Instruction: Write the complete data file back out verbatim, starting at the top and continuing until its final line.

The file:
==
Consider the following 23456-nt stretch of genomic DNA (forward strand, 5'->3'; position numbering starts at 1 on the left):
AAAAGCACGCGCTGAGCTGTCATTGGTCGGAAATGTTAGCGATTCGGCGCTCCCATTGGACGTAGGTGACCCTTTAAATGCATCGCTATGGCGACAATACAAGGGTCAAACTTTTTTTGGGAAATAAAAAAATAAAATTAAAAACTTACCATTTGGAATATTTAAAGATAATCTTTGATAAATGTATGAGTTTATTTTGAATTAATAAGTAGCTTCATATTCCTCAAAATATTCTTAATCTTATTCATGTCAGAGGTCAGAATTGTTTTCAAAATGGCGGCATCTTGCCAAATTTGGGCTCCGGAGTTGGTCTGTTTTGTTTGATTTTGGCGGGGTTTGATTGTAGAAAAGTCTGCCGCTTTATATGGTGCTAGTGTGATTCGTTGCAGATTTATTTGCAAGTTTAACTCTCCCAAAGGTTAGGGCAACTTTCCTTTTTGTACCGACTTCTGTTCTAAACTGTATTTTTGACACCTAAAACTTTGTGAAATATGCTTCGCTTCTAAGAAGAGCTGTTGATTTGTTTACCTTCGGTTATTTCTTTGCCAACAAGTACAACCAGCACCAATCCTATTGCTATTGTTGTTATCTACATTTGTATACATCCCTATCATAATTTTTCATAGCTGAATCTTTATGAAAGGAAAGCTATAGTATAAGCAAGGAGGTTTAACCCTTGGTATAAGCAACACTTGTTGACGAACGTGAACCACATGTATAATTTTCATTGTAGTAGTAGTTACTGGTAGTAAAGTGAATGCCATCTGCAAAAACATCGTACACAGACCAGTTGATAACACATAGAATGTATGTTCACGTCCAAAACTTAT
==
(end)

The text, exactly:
Consider the following 23456-nt stretch of genomic DNA (forward strand, 5'->3'; position numbering starts at 1 on the left):
AAAAGCACGCGCTGAGCTGTCATTGGTCGGAAATGTTAGCGATTCGGCGCTCCCATTGGACGTAGGTGACCCTTTAAATGCATCGCTATGGCGACAATACAAGGGTCAAACTTTTTTTGGGAAATAAAAAAATAAAATTAAAAACTTACCATTTGGAATATTTAAAGATAATCTTTGATAAATGTATGAGTTTATTTTGAATTAATAAGTAGCTTCATATTCCTCAAAATATTCTTAATCTTATTCATGTCAGAGGTCAGAATTGTTTTCAAAATGGCGGCATCTTGCCAAATTTGGGCTCCGGAGTTGGTCTGTTTTGTTTGATTTTGGCGGGGTTTGATTGTAGAAAAGTCTGCCGCTTTATATGGTGCTAGTGTGATTCGTTGCAGATTTATTTGCAAGTTTAACTCTCCCAAAGGTTAGGGCAACTTTCCTTTTTGTACCGACTTCTGTTCTAAACTGTATTTTTGACACCTAAAACTTTGTGAAATATGCTTCGCTTCTAAGAAGAGCTGTTGATTTGTTTACCTTCGGTTATTTCTTTGCCAACAAGTACAACCAGCACCAATCCTATTGCTATTGTTGTTATCTACATTTGTATACATCCCTATCATAATTTTTCATAGCTGAATCTTTATGAAAGGAAAGCTATAGTATAAGCAAGGAGGTTTAACCCTTGGTATAAGCAACACTTGTTGACGAACGTGAACCACATGTATAATTTTCATTGTAGTAGTAGTTACTGGTAGTAAAGTGAATGCCATCTGCAAAAACATCGTACACAGACCAGTTGATAACACATAGAATGTATGTTCACGTCCAAAACTTAT